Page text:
by Dave Hartrick
4th May 1949. The squad of AC Torino sits aboard an Avio Linee Italiane Fiat G-212 plane returning from a testimonial game in Lisbon. Flying through some terrible weather conditions around the mountains of Turin, pilot Pierluigi Meroni appears to lose his bearings momentarily. Reports indicate that the plane is seen circling though the fog while trying to find a clear path to begin a descent.
Through heavy rain and low-hanging dark cloud, Meroni has to attempt his descent by losing altitude to improve visibility. On the hill at Superga sits the 18th century basilica, often used by pilots as a landmark. The small aircraft crashes into a wall at the back of the church and explodes on impact, luggage and wreckage strewn across a vast area and fires burning in defiance of the driving rain. Initial reports that there were no survivors proved correct.
With many of the victims only identifiable by retrieved documents and personal effects due to the intense fire, the realisation that it was ‘Il Grande Torino’ on the plane gradually sweeps across Italy. Late editions of newspapers carry the story and rivalries are set to one side in mourning not just Turin’s but the whole country’s loss.
AC Torino have become a symbol of Italy’s regeneration with the twin ghosts of Fascism and war still haunting the country, and with the Italians heavily favoured for the upcoming 1950 World Cup in Brazil, the Torino side would have provided the majority of its players. Most notably it would have provided its captain and stand-out character – the great Valentino Mazzola.
Now lost forever, Mazzola had been a huge figure in the Italian game, captaining Torino to four consecutive titles and just about to complete a fifth. Playing mostly at inside-left, he’d risen to prominence with Venezia before moving to Torino in 1942. His arrival and partnership with Ezio Loik is often cited as the beginning of Torino’s dominance.
In five title-winning seasons Mazzola would score over a hundred goals for Torino from midfield. A complicated but inspirational character, it was said that when he rolled up his sleeves it was a signal to both team mates and supporters that ‘Captain Valentino’ was about to attack.
Torino’s success was based around a blistering attack. In the season before their first title they’d finished second, just three points behind Roma. Over 30 games they’d scored 60 goals – five more than the champions, 20 more than third place Venezia. In their first title-winning campaign in 1942/43, Torino improved on that tally by 8. Playing with a four-man front line and adopting the basic principals of flexibility that would later become a hallmark of ‘total football’, they were both revolutionary and an irresistible force.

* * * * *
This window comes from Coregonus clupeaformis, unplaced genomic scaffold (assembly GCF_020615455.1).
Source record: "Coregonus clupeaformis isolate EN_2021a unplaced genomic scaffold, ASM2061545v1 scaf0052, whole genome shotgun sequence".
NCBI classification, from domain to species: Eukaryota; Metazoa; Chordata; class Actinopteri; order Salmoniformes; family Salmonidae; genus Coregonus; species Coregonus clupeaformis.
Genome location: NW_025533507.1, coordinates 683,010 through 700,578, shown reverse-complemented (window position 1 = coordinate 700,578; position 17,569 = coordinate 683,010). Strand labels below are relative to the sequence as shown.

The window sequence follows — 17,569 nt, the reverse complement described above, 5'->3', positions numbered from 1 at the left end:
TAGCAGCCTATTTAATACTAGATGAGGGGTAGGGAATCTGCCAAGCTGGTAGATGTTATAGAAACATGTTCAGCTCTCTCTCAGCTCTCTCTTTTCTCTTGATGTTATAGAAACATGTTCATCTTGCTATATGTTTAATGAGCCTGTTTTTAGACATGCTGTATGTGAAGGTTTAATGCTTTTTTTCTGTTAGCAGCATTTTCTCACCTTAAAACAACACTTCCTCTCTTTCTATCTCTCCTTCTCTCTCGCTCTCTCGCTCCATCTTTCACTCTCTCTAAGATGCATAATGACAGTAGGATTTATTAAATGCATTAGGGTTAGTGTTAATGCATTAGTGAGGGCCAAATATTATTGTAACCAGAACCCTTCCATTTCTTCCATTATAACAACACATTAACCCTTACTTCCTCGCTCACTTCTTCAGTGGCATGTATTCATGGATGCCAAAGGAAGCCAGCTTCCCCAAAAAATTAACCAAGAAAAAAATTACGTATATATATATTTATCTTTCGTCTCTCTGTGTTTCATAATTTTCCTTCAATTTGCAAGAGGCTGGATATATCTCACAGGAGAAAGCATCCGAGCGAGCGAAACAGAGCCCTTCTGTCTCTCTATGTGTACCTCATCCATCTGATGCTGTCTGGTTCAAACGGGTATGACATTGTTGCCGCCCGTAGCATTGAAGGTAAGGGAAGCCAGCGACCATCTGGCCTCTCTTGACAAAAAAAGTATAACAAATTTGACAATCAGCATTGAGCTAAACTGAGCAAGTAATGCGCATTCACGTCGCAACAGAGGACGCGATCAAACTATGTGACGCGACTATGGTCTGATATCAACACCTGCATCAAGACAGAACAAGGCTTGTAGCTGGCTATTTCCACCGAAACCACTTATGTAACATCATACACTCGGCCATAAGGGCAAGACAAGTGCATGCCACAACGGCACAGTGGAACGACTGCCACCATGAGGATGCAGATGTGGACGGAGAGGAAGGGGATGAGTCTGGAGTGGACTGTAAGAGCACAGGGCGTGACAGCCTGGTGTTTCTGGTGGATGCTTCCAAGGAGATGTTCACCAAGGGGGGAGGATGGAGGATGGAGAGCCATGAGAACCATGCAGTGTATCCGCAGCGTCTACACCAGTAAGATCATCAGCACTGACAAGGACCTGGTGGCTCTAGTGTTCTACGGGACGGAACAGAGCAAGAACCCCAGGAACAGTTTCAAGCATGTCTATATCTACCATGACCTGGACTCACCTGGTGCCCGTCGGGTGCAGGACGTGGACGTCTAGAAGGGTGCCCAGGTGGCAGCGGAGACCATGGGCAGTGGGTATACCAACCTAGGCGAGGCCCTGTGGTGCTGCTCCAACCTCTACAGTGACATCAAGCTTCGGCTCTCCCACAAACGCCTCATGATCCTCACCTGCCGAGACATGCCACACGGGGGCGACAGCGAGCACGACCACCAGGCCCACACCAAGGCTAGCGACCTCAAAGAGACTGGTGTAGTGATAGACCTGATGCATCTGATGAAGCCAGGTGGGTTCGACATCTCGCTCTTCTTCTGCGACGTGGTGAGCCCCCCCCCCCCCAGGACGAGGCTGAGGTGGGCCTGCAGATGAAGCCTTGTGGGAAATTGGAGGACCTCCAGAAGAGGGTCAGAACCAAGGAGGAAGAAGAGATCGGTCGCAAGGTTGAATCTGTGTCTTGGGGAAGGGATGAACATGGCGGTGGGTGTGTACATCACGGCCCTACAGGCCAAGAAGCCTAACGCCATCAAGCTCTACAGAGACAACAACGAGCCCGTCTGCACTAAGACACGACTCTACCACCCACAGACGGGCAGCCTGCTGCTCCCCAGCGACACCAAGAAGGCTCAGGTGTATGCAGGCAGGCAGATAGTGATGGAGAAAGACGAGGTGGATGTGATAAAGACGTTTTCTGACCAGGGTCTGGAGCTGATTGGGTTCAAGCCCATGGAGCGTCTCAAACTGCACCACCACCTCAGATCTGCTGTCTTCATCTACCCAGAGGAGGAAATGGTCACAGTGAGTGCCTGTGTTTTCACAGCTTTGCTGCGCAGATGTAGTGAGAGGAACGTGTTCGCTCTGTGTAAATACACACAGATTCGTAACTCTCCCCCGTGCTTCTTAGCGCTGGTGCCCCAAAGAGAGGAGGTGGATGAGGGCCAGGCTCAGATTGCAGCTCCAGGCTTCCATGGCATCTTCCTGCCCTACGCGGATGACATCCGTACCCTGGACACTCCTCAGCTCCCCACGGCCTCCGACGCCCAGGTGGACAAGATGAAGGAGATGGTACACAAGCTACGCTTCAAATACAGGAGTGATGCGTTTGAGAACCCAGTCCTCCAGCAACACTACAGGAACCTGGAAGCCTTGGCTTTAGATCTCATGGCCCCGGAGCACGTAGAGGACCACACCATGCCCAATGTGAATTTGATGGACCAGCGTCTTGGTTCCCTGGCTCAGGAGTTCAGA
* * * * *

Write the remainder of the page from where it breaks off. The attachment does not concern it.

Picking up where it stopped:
Mazzola and Loik were far from Torino’s only great players. Taking part in every one of the five title-winning campaigns with them were striker Guglielmo Gabetto, winger (and fan’s darling) Franco Ossola, and defender Giuseppe Grezer. All five lost their lives in the Superga tragedy. Torino also boasted international goalkeeper Valerio Bacigalupo, defender Aldo Ballarin (whose brother Dino was Torino’s reserve keeper and died with him at Superga) and Romeo Menti who scored their last goal in the game in Lisbon.
So talented was Torino’s squad, it provided the bulk of the national side for the latter part of the decade, regularly contributing as many as eight of the starting line-up. On one famous occasion in a friendly against Hungary every outfield player played for AC Torino.
Their first title in 1943 was fittingly sealed by Mazzola, his decisive late goal in the last game of the season against Bari securing the championship. In the same season they also won the Coppa Italia at a canter – scoring 20 goals in just five games and conceding none. The 1943/44 season was a non-event due to the effects of the war, but Torino finished second in an unofficial and mainly localised championship not recognised by the Italian FA.